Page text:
Observing life: synesthesia and the birth of Ellen’s Day

I knew that something special had to take place on that day and every July 27 from then on. So Ellen’s Day was born.

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On July 27, 1984, I was at a 4-H summer camp at Goose Rocks Beach in Kennebunkport, Maine. We were doing arts and crafts using found objects, and I had crafted a scene of a sailboat and crashing waves using rocks and shells. I wrote the date on the rock with Crayola crayons and suddenly noticed how much I loved the combination of letters and numbers.

It wasn’t until many years later that I discovered that I have synesthesia – in my mind’s eye I “see” letters and numbers in colour, and some with personalities. This neurological phenomenon was what helped me learn three foreign languages, and has also been useful in endless quirky ways, such as the ability to memorise the last four digits of the social security numbers – the way we were officially identified – of everyone in my army basic training platoon.

My short-term memory knew Private McKelvey as 2356 and Private Van Beck as 7014, just as I see July 27 in an ocean scene of sea green, cornflower and blue-violet.

But on that summer morning at age 12, while admiring both my artwork and the date, I knew that something special had to take place on that day and every July 27 from then on. So Ellen’s Day was born.

Initially I planned to count down to a July 27 when I would be of appropriate marrying age and could choose it as my anniversary date. I figured out that I would be 24 in 1996 – a date that seemed far enough in the future to nail down as a potential wedding date and possibly even find a willing husband.

I imagined myself casually suggesting July 27 to my betrothed, without him knowing I had been coveting the date since I was 12. He’d say: “Sure, Ellen, whatever makes you happy,” and then I would have July 27 to secretly adore for a lifetime, maybe even longer than my beloved. Until then, I decided, I would celebrate it as a day for myself.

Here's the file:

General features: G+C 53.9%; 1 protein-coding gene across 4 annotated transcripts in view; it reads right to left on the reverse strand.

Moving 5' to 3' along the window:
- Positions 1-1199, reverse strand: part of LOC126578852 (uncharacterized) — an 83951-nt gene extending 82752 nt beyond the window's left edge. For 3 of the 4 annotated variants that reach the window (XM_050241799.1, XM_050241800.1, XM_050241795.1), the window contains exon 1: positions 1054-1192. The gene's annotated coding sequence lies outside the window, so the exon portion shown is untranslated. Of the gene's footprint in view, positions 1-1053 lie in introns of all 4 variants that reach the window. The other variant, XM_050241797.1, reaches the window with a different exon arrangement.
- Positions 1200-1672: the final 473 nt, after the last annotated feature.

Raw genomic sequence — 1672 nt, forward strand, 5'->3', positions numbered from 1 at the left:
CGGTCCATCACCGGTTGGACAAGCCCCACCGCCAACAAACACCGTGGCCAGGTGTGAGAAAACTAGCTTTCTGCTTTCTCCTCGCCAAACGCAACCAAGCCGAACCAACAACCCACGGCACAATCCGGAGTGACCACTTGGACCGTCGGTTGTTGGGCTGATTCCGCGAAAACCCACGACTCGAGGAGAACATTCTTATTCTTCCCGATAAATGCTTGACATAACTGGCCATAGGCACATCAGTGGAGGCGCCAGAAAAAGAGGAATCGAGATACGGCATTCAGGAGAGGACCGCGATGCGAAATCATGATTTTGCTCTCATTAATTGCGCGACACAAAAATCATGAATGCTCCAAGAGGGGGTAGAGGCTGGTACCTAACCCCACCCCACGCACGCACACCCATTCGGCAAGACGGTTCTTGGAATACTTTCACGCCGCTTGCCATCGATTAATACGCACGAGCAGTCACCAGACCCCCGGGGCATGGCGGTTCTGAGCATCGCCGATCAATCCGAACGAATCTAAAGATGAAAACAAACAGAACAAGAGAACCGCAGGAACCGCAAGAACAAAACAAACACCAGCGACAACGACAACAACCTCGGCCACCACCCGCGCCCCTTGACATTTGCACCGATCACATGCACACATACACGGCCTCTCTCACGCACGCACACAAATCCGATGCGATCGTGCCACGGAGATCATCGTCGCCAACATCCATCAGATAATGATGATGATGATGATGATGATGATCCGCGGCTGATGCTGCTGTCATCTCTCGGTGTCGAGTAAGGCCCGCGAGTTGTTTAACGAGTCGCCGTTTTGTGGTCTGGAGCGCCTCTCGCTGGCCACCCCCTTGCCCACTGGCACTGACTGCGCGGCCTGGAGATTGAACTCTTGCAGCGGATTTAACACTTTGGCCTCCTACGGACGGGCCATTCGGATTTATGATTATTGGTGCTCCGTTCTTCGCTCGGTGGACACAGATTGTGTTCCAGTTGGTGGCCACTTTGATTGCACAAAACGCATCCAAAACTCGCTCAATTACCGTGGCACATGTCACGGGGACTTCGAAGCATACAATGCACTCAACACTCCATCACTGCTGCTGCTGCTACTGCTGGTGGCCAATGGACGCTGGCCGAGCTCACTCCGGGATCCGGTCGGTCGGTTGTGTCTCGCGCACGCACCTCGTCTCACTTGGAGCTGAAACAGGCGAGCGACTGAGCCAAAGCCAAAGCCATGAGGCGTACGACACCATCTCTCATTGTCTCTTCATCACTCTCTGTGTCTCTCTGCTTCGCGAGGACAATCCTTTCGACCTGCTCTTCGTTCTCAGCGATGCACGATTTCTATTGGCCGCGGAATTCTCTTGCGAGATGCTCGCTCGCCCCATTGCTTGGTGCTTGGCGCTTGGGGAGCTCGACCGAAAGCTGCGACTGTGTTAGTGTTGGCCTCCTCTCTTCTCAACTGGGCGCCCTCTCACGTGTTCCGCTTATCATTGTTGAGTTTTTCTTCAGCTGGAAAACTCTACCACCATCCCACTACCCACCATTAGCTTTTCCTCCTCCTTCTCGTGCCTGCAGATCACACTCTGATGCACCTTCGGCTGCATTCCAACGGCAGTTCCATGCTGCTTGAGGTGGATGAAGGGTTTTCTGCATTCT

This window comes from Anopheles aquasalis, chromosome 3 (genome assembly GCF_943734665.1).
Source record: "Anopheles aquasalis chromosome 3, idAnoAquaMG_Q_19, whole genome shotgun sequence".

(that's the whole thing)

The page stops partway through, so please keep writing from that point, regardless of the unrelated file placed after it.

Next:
“No, it’s not my birthday,” I soon found myself explaining to people, but a day for myself to do something that warranted being done on a beautiful day. I’d take the day off of work and eat lunch at a chic place I’d been meaning to try, or go to the movies and indulge in a chick flick – anything to celebrate this perfect summer day that deserved to fall on a Saturday every year.

On the 1989 edition of Ellen’s Day, as an exchange student in France, I stood on the Eiffel Tower and thought, it surely can’t get better than this until 1996.

But my potential fiance never showed up, the November Rain wedding dress was never purchased, and I spent July 27, 1996 – a Saturday, and surely saturated with happy wedding parties around the world not fully grasping the delightful nature of the date they chose – on my second day of army basic training.

Outfitted in dark camouflage in the hot South Carolina sun, I consoled myself by remembering that I’d have Ellen’s Day annually as long as I wanted to have it, husband or not, and maybe later in the day I could try out my newly acquired hand-to-hand combat skills on a platoon-mate. Maybe even on 2356 or 7014.

The years have rolled on and I did get married, though not on July 27. I am now content to keep the day for myself and not share it with anyone else, not even my husband, who accepts and supports Ellen’s Day and knows it’s one not to plan anything on.

This year, on the 33rd Ellen’s Day, I’m taking the day off work and have a list of exciting Abu Dhabi Summer Things planned. But now I am thinking I might scrap it all and sit by the sea and create a sculpture out of found objects, write the date in its perfect colours and simply treasure these unique gifts I’ll have for a lifetime – one I was born with and one I gifted myself.